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House Plants/dracaena warneckii question


Hi. We have a dracaena warneckii that we took home from the funeral when my husband's older brother died five years ago (at only 48, :( RIP). So this plant has sentimental value for us.
I am NOT particularly good with plants, and have killed almost every houseplant I have even looked at, except my nearly twenty year old philodendron, and for some reason, an oxalis I have had several years.
The dracaena is about three feet tall, and has struggled off and on, although I don't know why. I have repotted it twice as it became larger, using brand name potting soil, because I hoped it would be of a better quality.

A couple of years ago, it began to lose its lower leaves, or they would turn brown, so I pruned them off. I thought they would grow back, but they never did.  There is a long part with no leaves, although it remains green, strong, and there is a bunch of leaves at the top bright green and thriving.

We water when the soil seems dry, and it sits directly in front of a window.

About three weeks ago, it was nice and the window was open, and a breeze blew my curtain, which whipped around and broke a stem at the top with about five big healthy looking leaves on it. There is now one stem at the top with about seven big green leaves and new shoots coming in at the center.

I took the broken part and removed it, initially putting it in a jar of water to try to get it to root out. Then I became afraid this would cause the base to rot, so I took it out and wrapped it in a wet paper towel which I covered with another paper towel.

This part I removed is beautiful and green, but it is not putting out roots.

Is there any way I could get it to? I read there is some kind of rooting hormone. Would this help? If I can get it to root, I would remove the green top portion still attached to the original plant stem, and try to root it out as well.

Another thought I had was cutting the original plant stem down so it is only a few inches sticking out of the pot, and see if it would sprout leaves. The stem appears healthy and green, although it has no leaves down the length of the plant.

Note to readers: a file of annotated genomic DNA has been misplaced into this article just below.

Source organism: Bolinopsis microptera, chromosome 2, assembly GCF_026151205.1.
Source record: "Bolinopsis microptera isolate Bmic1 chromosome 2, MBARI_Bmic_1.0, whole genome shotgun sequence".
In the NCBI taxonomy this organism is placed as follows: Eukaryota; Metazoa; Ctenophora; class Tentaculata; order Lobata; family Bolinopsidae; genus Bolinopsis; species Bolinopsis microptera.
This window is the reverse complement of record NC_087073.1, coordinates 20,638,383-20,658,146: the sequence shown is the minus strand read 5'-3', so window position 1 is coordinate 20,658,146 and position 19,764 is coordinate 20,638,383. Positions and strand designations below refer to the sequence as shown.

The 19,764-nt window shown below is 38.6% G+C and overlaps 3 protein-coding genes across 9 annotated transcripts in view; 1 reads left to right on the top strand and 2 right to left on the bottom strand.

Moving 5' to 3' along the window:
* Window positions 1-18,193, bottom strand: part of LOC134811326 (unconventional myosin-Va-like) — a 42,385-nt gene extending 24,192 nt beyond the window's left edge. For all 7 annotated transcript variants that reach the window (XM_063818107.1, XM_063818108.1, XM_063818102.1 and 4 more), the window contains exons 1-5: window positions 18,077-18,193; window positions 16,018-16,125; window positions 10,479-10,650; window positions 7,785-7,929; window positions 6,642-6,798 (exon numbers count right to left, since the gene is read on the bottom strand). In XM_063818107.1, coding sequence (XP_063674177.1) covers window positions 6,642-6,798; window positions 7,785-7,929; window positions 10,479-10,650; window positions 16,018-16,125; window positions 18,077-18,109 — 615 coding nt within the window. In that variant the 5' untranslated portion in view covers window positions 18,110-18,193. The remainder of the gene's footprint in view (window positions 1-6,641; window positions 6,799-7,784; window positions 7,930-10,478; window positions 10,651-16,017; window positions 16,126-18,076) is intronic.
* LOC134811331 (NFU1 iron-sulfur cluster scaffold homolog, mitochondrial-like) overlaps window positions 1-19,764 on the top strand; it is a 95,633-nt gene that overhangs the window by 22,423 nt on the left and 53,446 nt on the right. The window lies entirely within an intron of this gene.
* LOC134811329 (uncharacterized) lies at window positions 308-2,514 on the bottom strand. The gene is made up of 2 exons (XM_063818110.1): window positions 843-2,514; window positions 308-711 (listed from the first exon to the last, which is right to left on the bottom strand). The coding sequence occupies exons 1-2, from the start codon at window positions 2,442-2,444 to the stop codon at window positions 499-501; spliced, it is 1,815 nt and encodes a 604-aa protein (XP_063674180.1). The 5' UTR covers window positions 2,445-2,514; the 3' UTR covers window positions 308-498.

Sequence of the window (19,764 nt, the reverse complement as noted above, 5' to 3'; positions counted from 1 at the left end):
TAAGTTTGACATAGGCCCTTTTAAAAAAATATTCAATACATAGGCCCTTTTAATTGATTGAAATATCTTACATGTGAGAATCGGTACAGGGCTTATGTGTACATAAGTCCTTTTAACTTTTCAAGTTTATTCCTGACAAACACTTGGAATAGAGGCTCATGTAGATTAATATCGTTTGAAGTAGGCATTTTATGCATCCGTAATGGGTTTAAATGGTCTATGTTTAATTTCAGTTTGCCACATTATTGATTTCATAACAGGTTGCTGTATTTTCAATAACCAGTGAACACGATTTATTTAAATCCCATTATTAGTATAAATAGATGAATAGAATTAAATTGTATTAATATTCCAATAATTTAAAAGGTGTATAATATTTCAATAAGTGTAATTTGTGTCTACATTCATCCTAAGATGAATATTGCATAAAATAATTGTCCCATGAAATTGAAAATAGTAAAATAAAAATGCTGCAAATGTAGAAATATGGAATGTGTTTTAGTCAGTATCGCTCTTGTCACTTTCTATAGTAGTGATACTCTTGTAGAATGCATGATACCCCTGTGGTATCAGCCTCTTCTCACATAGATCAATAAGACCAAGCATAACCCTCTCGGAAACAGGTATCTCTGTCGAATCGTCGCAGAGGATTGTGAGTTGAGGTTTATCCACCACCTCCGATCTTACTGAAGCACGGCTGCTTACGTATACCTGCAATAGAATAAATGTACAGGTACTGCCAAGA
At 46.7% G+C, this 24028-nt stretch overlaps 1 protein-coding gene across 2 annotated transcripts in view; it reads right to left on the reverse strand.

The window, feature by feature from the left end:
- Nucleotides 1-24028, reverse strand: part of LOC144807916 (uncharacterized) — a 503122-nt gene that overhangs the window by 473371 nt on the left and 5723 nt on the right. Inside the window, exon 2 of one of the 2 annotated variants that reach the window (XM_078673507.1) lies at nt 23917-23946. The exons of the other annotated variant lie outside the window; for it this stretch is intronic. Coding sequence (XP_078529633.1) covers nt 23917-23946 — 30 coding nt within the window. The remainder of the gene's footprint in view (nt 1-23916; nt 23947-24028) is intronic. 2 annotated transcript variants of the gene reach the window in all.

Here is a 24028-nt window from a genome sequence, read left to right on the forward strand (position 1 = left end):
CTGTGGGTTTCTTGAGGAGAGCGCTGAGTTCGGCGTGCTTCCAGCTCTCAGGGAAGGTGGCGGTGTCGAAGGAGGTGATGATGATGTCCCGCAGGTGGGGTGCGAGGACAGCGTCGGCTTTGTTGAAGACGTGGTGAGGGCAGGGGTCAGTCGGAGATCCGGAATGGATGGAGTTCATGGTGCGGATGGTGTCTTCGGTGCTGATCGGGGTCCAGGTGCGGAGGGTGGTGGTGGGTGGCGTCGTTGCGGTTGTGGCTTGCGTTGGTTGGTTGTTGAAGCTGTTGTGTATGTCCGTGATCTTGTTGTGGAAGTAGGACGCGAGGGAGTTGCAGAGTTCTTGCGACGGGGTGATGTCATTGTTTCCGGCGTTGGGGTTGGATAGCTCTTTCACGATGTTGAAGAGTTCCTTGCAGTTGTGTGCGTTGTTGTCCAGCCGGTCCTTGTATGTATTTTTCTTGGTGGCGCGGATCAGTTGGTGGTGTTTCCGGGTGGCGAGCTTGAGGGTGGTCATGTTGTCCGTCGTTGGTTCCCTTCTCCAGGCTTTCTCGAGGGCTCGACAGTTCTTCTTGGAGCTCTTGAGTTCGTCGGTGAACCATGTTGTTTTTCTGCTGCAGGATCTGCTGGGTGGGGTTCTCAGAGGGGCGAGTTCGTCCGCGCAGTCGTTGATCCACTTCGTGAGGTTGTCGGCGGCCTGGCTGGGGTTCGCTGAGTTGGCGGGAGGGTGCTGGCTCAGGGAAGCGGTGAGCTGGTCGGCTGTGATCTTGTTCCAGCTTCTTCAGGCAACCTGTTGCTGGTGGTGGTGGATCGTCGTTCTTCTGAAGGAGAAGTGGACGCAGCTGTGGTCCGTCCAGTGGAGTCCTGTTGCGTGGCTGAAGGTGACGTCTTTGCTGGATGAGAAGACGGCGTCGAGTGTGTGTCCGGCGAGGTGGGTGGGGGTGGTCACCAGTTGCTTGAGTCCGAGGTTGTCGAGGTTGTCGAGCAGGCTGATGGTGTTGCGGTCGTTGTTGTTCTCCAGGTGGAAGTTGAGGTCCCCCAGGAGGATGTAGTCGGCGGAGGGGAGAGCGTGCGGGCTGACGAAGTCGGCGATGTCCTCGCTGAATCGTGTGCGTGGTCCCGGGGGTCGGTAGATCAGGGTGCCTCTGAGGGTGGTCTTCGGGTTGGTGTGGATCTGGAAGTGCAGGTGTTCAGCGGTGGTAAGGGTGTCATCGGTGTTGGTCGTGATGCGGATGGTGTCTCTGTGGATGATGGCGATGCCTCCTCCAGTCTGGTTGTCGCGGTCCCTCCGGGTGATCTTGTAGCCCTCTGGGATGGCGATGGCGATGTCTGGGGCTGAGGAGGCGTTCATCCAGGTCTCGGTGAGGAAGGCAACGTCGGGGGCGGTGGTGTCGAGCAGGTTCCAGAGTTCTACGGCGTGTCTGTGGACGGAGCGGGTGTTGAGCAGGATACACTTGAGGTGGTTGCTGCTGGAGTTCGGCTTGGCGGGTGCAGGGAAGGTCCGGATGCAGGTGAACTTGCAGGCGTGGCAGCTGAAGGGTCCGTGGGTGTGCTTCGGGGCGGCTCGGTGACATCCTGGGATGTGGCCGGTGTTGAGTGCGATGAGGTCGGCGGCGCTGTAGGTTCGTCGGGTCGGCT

Thanks just if you know what might work let me know, thanks a bunch.


Tomorrow make a trip to Lowes, Home Depot or Menards and pick up a bottle of Rotting Hormone. It will be in the houseplant fertilizer and insecticide section. Dip the end of that cutting in it then make a hole in the soil beside the plant that it broke off of and insert the cutting. Snug the soil around it and treat it like it is already a rooted plant. Be very careful to let this plant dry out between waterings. Do not water it unless it has been dry for at least 3-4 days. Being wet too long is why it has lost it's lower leaves. It needs to dry out between waterings and it should never sit with water in it's drain tray.

Yes, you can cut the other top off and treat it like a cutting also and the cut the stem down to 4-6 inches and it will quickly grow a whole new top because it already has a good root system. Do not be too quick to repot it, it likes to be root bound and stays healthier when it is.

When you do repot any plant you should only move it to a pot that has a diameter 2 inches larger than the pot you are taking it out of. If you go any larger it is too easy to overwater the plant and get root rot. If you have more questions feel free to write again. Good luck!


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Darlene K. Kittle


I have been an Advanced Master Gardener for 24 years and I raise around 300 houseplants and bonsai trees a year including tropicals, succulents, and cacti. I have also been a professional plant care person for businesses in the Fort Wayne, IN area and currently professionally care for bonsai trees for my customers.


I am also studying the Japanese art of bonsai with tropical plants and is President of the Fort Wayne, IN Bonsai Club.

Fort Wayne, iN Master Gardeners. President of the Fort Wayne Bonsai Club. Allen County Master Gardeners

I am not a hortculturist. I am a Purdue University Advanced Master Gardener for 24 years. I have studied plants on a personal level by growing hundreds of plants annually for the last 35 years. I have also studied under several nationally known American Bonsai experts.

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